People with OCD are unable to control their obsessions and compulsions even when they know that they are irrational and excessive.5,7 Those with mild to moderate symptoms of OCD may spend 1-3 hours each day obsessing or doing compulsive behaviors.3 While they may not feel pleasure from their ritualistic behaviors, they often feel some degree of relief once they have completed the compulsive behaviors.7
Who is at Risk of Developing OCD?
People are usually diagnosed with OCD by age 19, and boys tend to be diagnosed with it earlier than girls; though, sometimes people can be diagnosed after age 35.7 While the exact causes are unknown, certain risk factors are thought to play a role, including:3,7,8
- Genetics. This means that if someone in your family has OCD, you may have an increased risk of developing the disorder.
- Brain changes. Specifically, abnormalities in the structure of the frontal cortex and subcortical structures are thought to be involved, as well as changes in serotonin levels. Brain structures communicate via neurotransmitters like serotonin. The connection with OCD and brain changes is not yet fully understood, yet when people with OCD take medications or receive cognitive-behavioral therapy, brain imaging studies have shown that their serotonin levels become more normal.
- Your environment. Some research has associated physical and sexual abuse and other forms of childhood stress and trauma with OCD. Sudden onset of OCD has also been associated with other environmental aspects, including exposure to various infectious agents, including streptococcal infection, and post-infectious autoimmune syndrome.
What is Alcohol Abuse?
Alcohol abuse means that a person engages in problem drinking that causes significant impairment in their lives. People who are unable to control their alcohol use and continue to drink excessively despite the negative consequences are said to have alcoholism, also known by the clinical diagnosis called alcohol use disorder (AUD).9
People do not necessarily need to drink alcohol daily to have a problem with it. Binge drinking and heavy alcohol use are types of problem drinking that do not always involve drinking every day. Binge drinking means that a man has 5 or more drinks, or a woman has 4 or more drinks, in about 2 hours.10 Heavy alcohol use means that man has 4 or more drinks on a day or more than 14 drinks in a week, or a woman has 3 or more drinks on a day or more than 7 drinks a week.10 Both binge drinking and heavy alcohol use can increase a person’s risk of AUD.10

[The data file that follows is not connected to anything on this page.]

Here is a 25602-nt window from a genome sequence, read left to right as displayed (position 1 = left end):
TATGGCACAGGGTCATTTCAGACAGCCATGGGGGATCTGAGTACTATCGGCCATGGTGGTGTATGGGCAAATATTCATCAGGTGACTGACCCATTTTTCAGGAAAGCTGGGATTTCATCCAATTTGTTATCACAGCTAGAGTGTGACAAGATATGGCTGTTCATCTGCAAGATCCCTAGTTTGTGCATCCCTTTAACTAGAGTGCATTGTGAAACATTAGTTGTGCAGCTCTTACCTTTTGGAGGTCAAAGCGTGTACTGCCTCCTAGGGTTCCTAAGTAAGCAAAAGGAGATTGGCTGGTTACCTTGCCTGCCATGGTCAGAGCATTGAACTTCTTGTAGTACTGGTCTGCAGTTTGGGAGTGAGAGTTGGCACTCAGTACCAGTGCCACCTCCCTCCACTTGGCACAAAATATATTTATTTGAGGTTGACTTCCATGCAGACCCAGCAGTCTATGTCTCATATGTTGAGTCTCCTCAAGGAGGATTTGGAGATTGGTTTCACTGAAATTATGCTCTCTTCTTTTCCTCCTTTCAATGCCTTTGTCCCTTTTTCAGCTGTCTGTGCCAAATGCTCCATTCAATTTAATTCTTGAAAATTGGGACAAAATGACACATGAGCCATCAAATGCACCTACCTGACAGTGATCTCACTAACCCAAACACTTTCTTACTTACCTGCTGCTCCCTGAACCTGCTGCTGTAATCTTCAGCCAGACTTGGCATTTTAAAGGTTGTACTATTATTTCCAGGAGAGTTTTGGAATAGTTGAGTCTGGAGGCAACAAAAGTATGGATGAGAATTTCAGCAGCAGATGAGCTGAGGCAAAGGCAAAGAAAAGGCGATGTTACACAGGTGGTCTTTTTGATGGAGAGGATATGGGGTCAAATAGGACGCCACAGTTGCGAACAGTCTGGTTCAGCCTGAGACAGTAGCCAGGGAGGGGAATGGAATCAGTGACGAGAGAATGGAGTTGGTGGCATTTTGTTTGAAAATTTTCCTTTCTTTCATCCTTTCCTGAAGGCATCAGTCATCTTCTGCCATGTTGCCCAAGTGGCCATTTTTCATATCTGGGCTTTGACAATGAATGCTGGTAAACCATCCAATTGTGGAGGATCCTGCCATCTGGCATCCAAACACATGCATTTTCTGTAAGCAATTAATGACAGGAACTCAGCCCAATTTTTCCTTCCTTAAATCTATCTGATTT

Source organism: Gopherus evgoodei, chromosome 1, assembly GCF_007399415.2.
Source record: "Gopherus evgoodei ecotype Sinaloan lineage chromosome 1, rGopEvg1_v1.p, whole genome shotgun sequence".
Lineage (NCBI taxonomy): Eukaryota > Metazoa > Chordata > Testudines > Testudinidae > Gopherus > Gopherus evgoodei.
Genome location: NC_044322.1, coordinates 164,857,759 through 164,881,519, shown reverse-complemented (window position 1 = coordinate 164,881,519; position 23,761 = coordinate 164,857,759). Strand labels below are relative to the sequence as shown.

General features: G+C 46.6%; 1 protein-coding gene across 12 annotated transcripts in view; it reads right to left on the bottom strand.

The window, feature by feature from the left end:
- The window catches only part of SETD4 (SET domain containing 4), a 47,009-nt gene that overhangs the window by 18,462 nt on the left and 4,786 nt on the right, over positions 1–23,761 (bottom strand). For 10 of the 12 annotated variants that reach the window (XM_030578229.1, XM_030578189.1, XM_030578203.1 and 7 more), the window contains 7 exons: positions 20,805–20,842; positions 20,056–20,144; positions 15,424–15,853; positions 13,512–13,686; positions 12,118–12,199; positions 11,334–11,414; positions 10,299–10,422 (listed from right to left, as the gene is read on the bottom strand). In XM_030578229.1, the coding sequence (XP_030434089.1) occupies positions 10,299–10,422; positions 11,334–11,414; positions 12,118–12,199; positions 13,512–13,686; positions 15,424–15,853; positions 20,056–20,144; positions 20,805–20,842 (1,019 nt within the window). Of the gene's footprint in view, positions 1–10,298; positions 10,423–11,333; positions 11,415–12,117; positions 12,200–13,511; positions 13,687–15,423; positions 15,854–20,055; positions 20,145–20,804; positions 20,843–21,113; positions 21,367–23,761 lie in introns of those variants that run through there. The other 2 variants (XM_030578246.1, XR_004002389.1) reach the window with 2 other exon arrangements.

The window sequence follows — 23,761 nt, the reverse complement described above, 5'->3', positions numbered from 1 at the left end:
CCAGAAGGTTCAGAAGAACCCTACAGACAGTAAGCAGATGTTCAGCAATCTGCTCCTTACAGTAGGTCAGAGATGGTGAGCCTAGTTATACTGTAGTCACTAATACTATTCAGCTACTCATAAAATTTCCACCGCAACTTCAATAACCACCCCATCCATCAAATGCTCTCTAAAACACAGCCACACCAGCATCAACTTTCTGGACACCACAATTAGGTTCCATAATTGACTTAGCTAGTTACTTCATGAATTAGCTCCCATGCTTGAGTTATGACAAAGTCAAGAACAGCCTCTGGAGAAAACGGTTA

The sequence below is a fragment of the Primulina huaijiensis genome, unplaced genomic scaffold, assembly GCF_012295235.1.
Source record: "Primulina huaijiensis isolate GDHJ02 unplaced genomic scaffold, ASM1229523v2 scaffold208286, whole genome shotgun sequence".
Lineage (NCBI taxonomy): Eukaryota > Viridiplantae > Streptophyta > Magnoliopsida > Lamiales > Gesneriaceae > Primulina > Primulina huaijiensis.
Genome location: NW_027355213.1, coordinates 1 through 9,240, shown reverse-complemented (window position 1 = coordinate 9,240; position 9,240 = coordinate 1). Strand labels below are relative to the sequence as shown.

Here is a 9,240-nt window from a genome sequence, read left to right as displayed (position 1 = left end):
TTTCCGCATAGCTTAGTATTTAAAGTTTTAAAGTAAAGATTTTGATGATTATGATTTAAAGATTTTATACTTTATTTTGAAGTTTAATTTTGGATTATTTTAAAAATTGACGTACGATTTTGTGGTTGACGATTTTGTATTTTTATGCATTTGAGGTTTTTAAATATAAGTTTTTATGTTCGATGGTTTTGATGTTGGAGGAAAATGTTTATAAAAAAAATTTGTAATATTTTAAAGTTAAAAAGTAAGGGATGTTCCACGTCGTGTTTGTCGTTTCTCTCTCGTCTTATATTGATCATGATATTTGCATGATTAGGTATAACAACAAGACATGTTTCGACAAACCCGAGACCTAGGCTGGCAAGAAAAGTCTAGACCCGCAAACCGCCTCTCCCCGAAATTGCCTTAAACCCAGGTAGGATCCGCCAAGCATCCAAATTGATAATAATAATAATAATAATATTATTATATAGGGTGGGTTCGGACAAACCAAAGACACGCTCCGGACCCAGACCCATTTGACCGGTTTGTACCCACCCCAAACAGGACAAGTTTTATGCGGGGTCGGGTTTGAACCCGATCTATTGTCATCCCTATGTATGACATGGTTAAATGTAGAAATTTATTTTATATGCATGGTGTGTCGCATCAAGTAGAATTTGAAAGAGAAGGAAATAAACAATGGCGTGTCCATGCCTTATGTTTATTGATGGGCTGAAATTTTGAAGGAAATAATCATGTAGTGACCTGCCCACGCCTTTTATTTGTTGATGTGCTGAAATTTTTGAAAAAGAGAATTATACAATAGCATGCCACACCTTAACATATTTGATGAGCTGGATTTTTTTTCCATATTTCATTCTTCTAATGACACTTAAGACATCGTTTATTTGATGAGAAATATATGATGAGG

Additional factors can also raise your risk of developing AUD, such as how much alcohol you consume, and how quickly you drink it.11
Risk Factors of Alcohol Abuse
Genetics, brain changes, and your environment (including exposure to trauma) can all be risk factors for alcohol abuse.11 Drinking at an early age can also affect your chances of developing AUD.11 A study reported by the National Institute on Alcohol Abuse and Alcoholism (NIAAA) indicates that people who started drinking before age 15 were 5 times more likely to develop AUD than those who waited until they were 21 to start drinking.11 Additionally, mental health conditions like anxiety or depression, as well as antisocial or impulsive behavior, can increase the risk of AUD.11 The World Health Organization reports that other factors, such as cultural issues (like easy access to alcohol), and socioeconomic factors, can also play a role.12
For those with OCD, a younger onset of OCD (prior to age 15) is associated with an increased risk of developing an AUD later on in life.1
Treating Co-Occurring OCD and Alcoholism
Treating both disorders is recommended when you have a dual diagnosis, also called a co-occurring disorder or comorbid disorders. The combined treatment of OCD and AUD is known as an integrated approach. An integrated approach to treatment allows treatment providers to address the interactions between each illness that can worsen the course of both.13,14
Substance abuse is treated with a variety of methods that typically involve medication and cognitive-behavioral therapy (CBT) or other behavioral interventions.11 OCD is also typically treated with medication and CBT.6
If you only treat the AUD, you ignore the symptoms of OCD, and vice versa, which can be detrimental as each disorder can worsen the other. Abusing alcohol can make it more difficult to treat symptoms of OCD, and having OCD can make it more difficult to overcome AUD.14 Integrated treatment may involve:13,15,16,17